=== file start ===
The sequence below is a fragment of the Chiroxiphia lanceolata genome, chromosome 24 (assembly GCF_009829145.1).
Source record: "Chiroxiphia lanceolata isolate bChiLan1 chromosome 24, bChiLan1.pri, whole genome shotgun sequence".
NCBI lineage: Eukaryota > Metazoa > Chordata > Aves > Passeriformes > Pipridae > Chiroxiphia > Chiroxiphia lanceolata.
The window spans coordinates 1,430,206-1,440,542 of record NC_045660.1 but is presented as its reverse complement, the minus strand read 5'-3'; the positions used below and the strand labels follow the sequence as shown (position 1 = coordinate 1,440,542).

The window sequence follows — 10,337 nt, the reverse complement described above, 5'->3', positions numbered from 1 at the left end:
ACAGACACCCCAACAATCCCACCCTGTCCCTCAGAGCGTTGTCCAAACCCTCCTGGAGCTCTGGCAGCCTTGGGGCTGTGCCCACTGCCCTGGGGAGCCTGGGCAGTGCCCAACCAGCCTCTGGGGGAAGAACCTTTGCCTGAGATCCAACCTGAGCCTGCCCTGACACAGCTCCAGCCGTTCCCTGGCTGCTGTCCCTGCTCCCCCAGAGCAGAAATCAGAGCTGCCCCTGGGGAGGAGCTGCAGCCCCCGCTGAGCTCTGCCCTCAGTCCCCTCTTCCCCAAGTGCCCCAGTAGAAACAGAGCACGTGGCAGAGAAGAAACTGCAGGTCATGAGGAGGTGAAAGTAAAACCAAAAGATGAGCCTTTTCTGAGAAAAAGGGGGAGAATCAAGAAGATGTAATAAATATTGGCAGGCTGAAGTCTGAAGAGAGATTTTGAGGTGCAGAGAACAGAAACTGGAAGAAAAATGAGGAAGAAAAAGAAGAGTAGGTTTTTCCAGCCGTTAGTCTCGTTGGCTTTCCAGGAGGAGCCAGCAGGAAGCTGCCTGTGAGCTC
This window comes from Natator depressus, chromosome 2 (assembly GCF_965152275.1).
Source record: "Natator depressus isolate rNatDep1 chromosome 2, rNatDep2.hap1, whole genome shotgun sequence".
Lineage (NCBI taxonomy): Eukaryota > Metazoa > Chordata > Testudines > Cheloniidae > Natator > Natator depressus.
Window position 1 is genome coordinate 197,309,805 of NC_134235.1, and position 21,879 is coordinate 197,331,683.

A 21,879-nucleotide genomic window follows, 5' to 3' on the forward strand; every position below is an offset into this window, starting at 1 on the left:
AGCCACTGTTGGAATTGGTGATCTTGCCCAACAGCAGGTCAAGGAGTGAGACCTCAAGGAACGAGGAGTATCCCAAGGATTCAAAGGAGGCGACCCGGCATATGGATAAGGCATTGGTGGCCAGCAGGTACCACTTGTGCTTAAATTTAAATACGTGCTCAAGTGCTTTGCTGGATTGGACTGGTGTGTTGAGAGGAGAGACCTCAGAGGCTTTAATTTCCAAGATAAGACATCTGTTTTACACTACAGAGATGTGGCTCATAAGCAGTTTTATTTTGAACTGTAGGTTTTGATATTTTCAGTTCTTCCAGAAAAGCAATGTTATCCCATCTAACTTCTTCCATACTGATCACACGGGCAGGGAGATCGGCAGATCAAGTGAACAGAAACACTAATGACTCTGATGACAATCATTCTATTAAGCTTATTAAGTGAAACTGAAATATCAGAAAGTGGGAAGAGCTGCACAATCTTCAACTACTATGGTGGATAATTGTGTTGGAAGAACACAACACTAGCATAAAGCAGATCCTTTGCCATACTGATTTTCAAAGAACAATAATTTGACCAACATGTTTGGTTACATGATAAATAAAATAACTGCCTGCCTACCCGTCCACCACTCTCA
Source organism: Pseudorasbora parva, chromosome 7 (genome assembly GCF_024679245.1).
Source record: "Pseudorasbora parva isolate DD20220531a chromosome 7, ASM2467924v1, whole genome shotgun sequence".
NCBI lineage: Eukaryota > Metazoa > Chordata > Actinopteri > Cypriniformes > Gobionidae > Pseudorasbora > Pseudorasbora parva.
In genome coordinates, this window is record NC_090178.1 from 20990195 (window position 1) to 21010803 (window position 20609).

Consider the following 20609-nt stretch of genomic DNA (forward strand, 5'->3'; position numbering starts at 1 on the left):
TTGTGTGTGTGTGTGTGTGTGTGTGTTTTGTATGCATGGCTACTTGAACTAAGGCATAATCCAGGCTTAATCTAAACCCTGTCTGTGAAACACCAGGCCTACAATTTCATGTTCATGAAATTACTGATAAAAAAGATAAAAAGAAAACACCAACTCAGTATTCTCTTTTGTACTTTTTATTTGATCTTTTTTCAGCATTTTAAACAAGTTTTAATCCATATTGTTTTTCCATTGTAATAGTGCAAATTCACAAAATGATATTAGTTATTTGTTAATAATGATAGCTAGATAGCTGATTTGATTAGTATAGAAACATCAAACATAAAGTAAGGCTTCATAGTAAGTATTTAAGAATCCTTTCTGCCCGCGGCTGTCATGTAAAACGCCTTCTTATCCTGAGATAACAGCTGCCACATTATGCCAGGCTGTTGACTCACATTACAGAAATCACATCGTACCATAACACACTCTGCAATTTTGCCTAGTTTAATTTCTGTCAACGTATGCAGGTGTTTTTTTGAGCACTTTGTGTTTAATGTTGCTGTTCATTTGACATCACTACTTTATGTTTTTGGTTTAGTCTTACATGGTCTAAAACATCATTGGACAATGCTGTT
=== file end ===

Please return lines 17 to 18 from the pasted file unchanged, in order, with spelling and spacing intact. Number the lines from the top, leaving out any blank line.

Consider the following 20609-nt stretch of genomic DNA (forward strand, 5'->3'; position numbering starts at 1 on the left):
TTGTGTGTGTGTGTGTGTGTGTGTGTTTTGTATGCATGGCTACTTGAACTAAGGCATAATCCAGGCTTAATCTAAACCCTGTCTGTGAAACACCAGGCCTACAATTTCATGTTCATGAAATTACTGATAAAAAAGATAAAAAGAAAACACCAACTCAGTATTCTCTTTTGTACTTTTTATTTGATCTTTTTTCAGCATTTTAAACAAGTTTTAATCCATATTGTTTTTCCATTGTAATAGTGCAAATTCACAAAATGATATTAGTTATTTGTTAATAATGATAGCTAGATAGCTGATTTGATTAGTATAGAAACATCAAACATAAAGTAAGGCTTCATAGTAAGTATTTAAGAATCCTTTCTGCCCGCGGCTGTCATGTAAAACGCCTTCTTATCCTGAGATAACAGCTGCCACATTATGCCAGGCTGTTGACTCACATTACAGAAATCACATCGTACCATAACACACTCTGCAATTTTGCCTAGTTTAATTTCTGTCAACGTATGCAGGTGTTTTTTTGAGCACTTTGTGTTTAATGTTGCTGTTCATTTGACATCACTACTTTATGTTTTTGGTTTAGTCTTACATGGTCTAAAACATCATTGGACAATGCTGTT